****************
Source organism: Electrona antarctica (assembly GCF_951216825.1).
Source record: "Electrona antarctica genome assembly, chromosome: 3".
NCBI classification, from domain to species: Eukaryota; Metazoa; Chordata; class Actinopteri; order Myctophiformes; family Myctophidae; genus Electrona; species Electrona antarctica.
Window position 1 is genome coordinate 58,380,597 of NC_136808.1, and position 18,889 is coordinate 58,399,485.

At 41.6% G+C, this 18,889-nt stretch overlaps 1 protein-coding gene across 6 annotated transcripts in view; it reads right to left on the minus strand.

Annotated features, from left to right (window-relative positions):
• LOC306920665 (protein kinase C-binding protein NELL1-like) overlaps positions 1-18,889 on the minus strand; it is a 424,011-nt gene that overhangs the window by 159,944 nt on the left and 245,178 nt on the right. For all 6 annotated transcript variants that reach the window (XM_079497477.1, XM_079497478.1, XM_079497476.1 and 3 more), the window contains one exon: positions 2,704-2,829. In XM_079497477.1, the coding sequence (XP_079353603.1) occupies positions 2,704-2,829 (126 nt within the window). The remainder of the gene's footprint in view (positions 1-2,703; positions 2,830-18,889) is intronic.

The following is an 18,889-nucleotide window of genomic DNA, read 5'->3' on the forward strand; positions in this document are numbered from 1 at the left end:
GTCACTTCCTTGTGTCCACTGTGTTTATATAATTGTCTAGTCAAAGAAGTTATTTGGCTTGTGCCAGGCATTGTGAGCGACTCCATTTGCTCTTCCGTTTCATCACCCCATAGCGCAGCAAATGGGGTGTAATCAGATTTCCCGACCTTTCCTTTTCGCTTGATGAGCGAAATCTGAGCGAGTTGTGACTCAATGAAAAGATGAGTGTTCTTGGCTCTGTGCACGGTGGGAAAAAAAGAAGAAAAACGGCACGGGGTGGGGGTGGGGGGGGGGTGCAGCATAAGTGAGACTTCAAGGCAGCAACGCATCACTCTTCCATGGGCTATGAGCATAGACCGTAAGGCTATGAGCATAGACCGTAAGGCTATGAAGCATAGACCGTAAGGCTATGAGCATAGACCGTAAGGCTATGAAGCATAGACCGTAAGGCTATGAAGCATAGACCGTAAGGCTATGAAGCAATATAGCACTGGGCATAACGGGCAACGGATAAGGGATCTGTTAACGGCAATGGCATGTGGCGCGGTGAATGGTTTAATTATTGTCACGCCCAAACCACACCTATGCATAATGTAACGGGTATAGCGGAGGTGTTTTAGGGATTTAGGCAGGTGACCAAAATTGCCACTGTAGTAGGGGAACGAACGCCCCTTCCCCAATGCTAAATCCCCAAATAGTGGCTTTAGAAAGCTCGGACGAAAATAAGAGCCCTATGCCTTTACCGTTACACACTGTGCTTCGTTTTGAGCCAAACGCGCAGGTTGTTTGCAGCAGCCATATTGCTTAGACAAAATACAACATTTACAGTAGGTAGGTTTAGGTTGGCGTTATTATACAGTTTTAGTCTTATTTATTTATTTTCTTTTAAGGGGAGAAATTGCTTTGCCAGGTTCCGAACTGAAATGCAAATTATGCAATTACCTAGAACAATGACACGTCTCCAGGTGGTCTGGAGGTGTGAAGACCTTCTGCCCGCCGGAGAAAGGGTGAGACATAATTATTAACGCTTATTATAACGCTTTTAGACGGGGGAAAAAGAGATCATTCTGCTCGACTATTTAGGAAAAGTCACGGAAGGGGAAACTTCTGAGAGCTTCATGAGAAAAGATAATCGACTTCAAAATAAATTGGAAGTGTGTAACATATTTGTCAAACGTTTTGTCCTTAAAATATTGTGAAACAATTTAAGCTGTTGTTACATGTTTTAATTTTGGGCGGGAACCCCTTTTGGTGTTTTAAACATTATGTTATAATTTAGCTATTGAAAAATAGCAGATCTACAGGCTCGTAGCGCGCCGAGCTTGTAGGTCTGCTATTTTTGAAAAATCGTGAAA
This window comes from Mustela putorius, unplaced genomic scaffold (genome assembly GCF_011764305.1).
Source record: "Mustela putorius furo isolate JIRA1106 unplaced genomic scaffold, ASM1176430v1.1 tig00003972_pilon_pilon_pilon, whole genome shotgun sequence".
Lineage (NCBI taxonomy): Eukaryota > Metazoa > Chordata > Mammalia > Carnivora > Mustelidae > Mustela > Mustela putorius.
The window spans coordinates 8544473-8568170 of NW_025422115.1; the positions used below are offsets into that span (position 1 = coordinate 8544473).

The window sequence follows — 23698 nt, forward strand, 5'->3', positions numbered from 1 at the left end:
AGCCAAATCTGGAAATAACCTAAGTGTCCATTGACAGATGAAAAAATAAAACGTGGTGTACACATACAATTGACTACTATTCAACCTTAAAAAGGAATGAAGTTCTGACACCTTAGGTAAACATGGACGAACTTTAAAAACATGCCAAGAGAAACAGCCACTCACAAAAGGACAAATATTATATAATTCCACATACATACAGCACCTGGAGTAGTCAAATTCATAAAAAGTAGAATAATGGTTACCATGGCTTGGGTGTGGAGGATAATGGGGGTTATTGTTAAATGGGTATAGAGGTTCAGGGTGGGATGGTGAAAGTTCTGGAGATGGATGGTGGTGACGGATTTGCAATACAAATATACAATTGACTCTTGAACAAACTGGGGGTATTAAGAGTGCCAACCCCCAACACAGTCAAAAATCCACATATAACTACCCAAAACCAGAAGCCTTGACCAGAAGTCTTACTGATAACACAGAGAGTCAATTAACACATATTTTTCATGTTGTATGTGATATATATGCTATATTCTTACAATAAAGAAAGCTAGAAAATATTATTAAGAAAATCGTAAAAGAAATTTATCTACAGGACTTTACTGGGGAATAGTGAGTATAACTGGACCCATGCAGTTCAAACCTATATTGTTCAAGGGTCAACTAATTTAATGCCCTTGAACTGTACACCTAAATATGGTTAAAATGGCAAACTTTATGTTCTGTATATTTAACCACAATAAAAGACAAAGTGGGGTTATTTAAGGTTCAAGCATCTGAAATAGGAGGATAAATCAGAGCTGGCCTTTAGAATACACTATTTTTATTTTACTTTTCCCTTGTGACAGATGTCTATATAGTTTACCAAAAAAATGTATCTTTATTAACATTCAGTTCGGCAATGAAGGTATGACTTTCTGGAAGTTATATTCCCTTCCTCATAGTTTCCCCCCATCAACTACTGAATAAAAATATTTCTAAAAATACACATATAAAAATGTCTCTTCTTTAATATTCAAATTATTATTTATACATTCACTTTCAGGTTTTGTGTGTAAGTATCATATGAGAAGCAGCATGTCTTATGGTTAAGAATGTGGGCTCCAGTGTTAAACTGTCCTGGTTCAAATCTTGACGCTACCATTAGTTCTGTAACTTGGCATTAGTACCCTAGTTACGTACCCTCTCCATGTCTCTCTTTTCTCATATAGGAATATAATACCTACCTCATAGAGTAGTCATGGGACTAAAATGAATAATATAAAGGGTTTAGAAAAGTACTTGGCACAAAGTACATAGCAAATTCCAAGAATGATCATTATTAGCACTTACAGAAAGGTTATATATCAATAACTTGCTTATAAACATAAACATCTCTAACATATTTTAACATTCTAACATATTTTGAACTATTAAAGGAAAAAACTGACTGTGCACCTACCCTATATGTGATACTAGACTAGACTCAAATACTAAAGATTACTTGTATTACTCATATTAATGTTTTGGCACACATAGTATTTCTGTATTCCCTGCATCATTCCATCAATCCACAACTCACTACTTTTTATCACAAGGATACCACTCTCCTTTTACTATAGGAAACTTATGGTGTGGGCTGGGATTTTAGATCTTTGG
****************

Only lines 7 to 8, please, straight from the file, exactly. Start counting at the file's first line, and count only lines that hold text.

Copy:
• LOC306920665 (protein kinase C-binding protein NELL1-like) overlaps positions 1-18,889 on the minus strand; it is a 424,011-nt gene that overhangs the window by 159,944 nt on the left and 245,178 nt on the right. For all 6 annotated transcript variants that reach the window (XM_079497477.1, XM_079497478.1, XM_079497476.1 and 3 more), the window contains one exon: positions 2,704-2,829. In XM_079497477.1, the coding sequence (XP_079353603.1) occupies positions 2,704-2,829 (126 nt within the window). The remainder of the gene's footprint in view (positions 1-2,703; positions 2,830-18,889) is intronic.

The following is an 18,889-nucleotide window of genomic DNA, read 5'->3' on the forward strand; positions in this document are numbered from 1 at the left end: